Considering CEP? Think 'Integration' Before You Invest

Loraine Lawson

Complex event processing engines can address several tricky, important business problems, including fraud detection, real-time customer service, monitoring market trends and real-time data analysis.


Wall Street uses it to compare thousands of trading points with trading algorithms. The military uses it to analyze network traffic and screen electronic messages.


But do you really need it?

Mike Vizard raised this question recently on his new IT Business Edge blog, IT Unmasked:


"There is a tremendous amount of focus these days on business process management (BPM). But not much of this discussion seems to include the impact real-time applications will have on the way a company does business. So the question is, are organizations really up to the task of conducting business in real time, or is this another example of where the technology is again out in front of the business reality?"


It's a good question. And in a recent SD Times article, Forrester senior analyst James Kobielus offered a very simple test for deciding if CEP is worth pursuing: Do you need true sub-second latency?


If you answered yes, then CEP is the way to go.


If not, then you might be happy with a business activity monitoring data warehouse middleware that provides near real-time features, or you may find Electronic Data Interchange (EDI) can handle some of the same middleware requirements for generating analytics, Kobielus told the SD Times.


Do you still want to pursue CEP? If so, the article suggests you make integration your top criteria for buying.


When I first wrote about CEP, the thought was that CEP engines would be integrated with other, off-the-shelf applications. To some extent, that's true-Kobielus observed that some BAM solutions have embedded CEP capabilities.


The article is full of issues developers should consider when designing CEP applications, but as it's turned out, application integration can become an issue if you're not careful about your CEP choice.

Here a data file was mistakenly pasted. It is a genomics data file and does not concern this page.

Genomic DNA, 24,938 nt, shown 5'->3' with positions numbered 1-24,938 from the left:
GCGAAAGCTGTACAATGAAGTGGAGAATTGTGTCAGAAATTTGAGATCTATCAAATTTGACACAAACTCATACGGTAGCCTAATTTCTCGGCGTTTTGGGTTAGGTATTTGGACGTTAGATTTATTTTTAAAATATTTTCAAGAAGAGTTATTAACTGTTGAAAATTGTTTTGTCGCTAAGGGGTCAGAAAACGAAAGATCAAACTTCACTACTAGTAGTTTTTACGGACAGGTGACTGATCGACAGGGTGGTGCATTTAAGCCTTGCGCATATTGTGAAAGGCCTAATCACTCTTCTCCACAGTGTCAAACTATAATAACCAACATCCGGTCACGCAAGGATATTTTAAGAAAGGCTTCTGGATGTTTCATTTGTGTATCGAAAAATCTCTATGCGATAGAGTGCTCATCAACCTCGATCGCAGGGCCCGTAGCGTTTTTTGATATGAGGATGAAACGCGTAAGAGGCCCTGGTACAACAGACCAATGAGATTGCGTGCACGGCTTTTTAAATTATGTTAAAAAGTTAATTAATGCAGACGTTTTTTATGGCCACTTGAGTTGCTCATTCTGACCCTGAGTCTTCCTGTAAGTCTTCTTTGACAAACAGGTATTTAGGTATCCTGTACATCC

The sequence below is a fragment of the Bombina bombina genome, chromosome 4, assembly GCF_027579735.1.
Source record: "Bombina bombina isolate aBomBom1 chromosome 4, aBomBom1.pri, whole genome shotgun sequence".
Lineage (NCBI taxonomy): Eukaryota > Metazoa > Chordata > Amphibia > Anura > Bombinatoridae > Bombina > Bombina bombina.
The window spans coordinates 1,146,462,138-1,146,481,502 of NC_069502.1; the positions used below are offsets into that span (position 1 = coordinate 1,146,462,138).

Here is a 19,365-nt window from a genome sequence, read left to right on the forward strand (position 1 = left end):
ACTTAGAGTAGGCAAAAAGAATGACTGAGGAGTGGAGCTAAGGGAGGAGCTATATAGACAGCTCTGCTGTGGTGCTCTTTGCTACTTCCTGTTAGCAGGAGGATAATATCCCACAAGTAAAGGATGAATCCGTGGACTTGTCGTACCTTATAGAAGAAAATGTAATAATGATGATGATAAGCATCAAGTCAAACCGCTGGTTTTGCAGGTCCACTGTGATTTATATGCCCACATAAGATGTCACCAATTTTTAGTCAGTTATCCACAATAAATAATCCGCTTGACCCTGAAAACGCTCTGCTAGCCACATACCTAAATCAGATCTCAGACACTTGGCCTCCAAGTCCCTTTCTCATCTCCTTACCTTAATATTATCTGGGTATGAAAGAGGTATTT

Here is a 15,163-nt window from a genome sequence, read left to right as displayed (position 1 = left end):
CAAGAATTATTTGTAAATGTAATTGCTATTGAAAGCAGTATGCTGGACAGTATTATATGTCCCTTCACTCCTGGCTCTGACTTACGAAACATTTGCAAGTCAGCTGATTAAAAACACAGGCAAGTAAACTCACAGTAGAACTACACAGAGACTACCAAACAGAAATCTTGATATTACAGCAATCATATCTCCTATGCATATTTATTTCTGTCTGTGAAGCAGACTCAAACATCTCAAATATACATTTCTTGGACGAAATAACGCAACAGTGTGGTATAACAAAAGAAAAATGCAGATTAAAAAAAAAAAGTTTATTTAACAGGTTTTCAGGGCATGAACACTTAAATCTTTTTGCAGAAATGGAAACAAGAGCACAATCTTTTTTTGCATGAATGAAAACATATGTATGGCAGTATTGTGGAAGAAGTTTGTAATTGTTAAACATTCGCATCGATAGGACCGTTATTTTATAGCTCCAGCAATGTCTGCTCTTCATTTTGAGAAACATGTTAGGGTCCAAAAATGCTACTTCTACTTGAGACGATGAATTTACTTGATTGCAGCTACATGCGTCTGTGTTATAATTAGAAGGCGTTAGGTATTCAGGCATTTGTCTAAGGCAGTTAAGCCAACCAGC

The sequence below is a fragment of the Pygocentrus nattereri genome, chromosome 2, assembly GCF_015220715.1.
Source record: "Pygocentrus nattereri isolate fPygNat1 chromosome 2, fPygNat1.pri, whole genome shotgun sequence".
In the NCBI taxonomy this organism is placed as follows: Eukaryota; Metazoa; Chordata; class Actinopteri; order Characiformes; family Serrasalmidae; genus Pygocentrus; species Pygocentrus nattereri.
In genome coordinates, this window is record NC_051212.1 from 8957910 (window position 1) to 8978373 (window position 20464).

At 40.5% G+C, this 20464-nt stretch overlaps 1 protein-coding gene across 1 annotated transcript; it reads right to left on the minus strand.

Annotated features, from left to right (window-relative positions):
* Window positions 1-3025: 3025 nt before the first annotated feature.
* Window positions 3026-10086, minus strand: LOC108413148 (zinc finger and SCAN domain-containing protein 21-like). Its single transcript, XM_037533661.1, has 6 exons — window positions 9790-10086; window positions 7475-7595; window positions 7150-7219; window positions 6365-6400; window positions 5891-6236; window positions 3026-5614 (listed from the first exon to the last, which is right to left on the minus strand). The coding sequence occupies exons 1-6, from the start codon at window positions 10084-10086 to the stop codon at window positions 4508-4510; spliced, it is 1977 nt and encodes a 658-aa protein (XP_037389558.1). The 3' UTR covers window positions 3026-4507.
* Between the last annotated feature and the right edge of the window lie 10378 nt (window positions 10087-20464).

For instance, you'll want to consider whether your application needs to integrate with external systems in C++, Java or .NET from the beginning, because, as Kobielus explains, some vendors are more oriented for particular languages. Mind you, this won't make integration impossible - just more work. So, design should be a consideration in determining which CEP solution you choose.


Another consideration: Are you already using a BI or data warehousing solution for the data visualization layer? If you are, Kobielus recommends you opt for a pre-integrated CEP solution or one designed specifically to integrate with your existing platform. If your vendor doesn't have CEP capabilities, then ask for a reference to a CEP partner who will support the integration. Don't assume that all big vendors will have a CEP solution, either; it turns out SAP, one of the most pervasive suites around, does not have an integrated CEP solution.


Kobielus also warns that many CEP vendors use proprietary languages to query events:


"It is important to consider CEP offerings that integrate and present an abstraction layer to leverage SOA and SQL. I would think long and hard about committing to them if they don't have [the abstraction layer]."

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